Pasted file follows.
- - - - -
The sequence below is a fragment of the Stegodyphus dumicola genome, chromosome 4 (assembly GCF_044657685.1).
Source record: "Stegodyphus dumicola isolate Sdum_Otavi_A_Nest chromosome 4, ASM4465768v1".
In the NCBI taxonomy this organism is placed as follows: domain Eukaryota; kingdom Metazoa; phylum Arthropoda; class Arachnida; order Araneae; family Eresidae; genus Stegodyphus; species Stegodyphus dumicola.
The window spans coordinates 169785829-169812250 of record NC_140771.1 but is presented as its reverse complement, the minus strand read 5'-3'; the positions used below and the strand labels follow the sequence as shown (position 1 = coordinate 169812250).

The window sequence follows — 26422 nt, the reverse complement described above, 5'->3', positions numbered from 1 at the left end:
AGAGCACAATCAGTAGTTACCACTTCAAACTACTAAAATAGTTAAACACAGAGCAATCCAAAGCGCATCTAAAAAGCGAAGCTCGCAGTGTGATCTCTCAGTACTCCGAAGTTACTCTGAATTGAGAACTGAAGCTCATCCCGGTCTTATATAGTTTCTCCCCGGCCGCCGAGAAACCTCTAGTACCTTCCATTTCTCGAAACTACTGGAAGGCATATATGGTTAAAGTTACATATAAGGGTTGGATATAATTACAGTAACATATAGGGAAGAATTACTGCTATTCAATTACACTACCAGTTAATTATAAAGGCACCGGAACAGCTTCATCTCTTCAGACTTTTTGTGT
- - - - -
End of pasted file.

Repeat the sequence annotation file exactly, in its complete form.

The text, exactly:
The sequence below is a fragment of the Stegodyphus dumicola genome, chromosome 4 (assembly GCF_044657685.1).
Source record: "Stegodyphus dumicola isolate Sdum_Otavi_A_Nest chromosome 4, ASM4465768v1".
In the NCBI taxonomy this organism is placed as follows: domain Eukaryota; kingdom Metazoa; phylum Arthropoda; class Arachnida; order Araneae; family Eresidae; genus Stegodyphus; species Stegodyphus dumicola.
The window spans coordinates 169785829-169812250 of record NC_140771.1 but is presented as its reverse complement, the minus strand read 5'-3'; the positions used below and the strand labels follow the sequence as shown (position 1 = coordinate 169812250).

The window sequence follows — 26422 nt, the reverse complement described above, 5'->3', positions numbered from 1 at the left end:
AGAGCACAATCAGTAGTTACCACTTCAAACTACTAAAATAGTTAAACACAGAGCAATCCAAAGCGCATCTAAAAAGCGAAGCTCGCAGTGTGATCTCTCAGTACTCCGAAGTTACTCTGAATTGAGAACTGAAGCTCATCCCGGTCTTATATAGTTTCTCCCCGGCCGCCGAGAAACCTCTAGTACCTTCCATTTCTCGAAACTACTGGAAGGCATATATGGTTAAAGTTACATATAAGGGTTGGATATAATTACAGTAACATATAGGGAAGAATTACTGCTATTCAATTACACTACCAGTTAATTATAAAGGCACCGGAACAGCTTCATCTCTTCAGACTTTTTGTGT